The Simplicity of Stuckey’s Marketing:
Simple Tactics Kept Stuckey’s Alive for Over 80 Years
Stuckey’s Convenience Stores, affectionately known as Stuckey’s is a family brand known to many. It has been the roadside convenience store on highways throughout the US for over 80 years. Stuckey’s has been a friend to the highway traveler.
On episode 66 of the Build Your Success podcast, Brian Brogen had Stephanie Stuckey, the CEO of Stuckey Convenience Stores as his guest. She took Brian through the challenges associated with reviving, rebranding, and restarting an 80-year-old start-up.
Taking on this project was very dear to Stephanie’s heart because Stuckey’s has been in her family for generations. Her grandfather started Stuckey’s and how he ran his business was something to carry on. So many brands have been bought out by huge conglomerates and lost their originality and ‘family feel’. Wendy’s is an example. The founder, Dave Thomas was very personable and loved by many, but after Wendy’s was sold, everything changed. The brand lost its nostalgia. Stephanie wants to revive the nostalgic feeling in their customers.
But, how do you remain relevant in an ever-changing world? How do you draw on the nostalgia but at the same time modernize and remain relevant? Doing this has much to do with market trends and keeping up with technology.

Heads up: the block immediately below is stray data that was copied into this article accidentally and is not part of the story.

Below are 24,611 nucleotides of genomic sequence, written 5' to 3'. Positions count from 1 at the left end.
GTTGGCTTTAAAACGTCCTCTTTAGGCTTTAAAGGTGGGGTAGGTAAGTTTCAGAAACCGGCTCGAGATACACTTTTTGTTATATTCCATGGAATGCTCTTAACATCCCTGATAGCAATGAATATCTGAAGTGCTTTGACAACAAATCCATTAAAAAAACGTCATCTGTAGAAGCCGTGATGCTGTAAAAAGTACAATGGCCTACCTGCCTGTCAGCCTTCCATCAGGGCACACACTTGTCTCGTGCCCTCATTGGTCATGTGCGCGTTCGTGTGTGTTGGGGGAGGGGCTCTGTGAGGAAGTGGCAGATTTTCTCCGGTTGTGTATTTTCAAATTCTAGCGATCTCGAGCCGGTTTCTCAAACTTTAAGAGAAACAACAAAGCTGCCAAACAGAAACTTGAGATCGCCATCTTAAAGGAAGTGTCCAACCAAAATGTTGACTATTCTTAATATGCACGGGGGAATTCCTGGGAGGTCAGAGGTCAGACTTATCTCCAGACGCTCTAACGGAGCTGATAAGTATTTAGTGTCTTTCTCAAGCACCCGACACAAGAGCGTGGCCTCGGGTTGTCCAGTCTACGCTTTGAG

Stephanie’s grandfather was a self-taught, hard-working observer. These were the traits that made Stuckey’s a household name. He laid out his stores to make sure that people were shopping and spending money on candy and souvenirs. He deliberately had limited seating in his stores and had a snack bar type of set-up to encourage people to walk around and buy more things. A strategic move that he made was to have a wall full of candy leading to the restrooms. Stephanie’s grandfather figured out something two-fold:
- People would always walk off the street to use the restroom.
- They would be enticed by what they saw and so they might very well make a purchase.
He was an observer of human nature. He would also plan where to put his next store simply by having some coffee and then driving until he felt like he needed to pull over to use the facilities. This was a simple but scientific method.
The simplicity of how Stephanie’s grandfather ran his business is what drives her today in her endeavors to revive the brand. She is taking things back to basics. He took a very hands-on and personal approach. Stephanie has started to do this by reaching out to people who love the brand on LinkedIn and other platforms to gather feedback. She believes it works just like any market research would because these are the people who have brand loyalty. Reach out to your network and let them help you make decisions.
To conclude this episode, Stephanie shared that if you ask people, they will tell you what they want. A comeback is good. The only way to make a good comeback is to have people part of the journey.
For more on this episode and others, tune in to the Build Your Success podcast.
To listen to Episode 66 – The Simplicity of Stuckey’s Marketing
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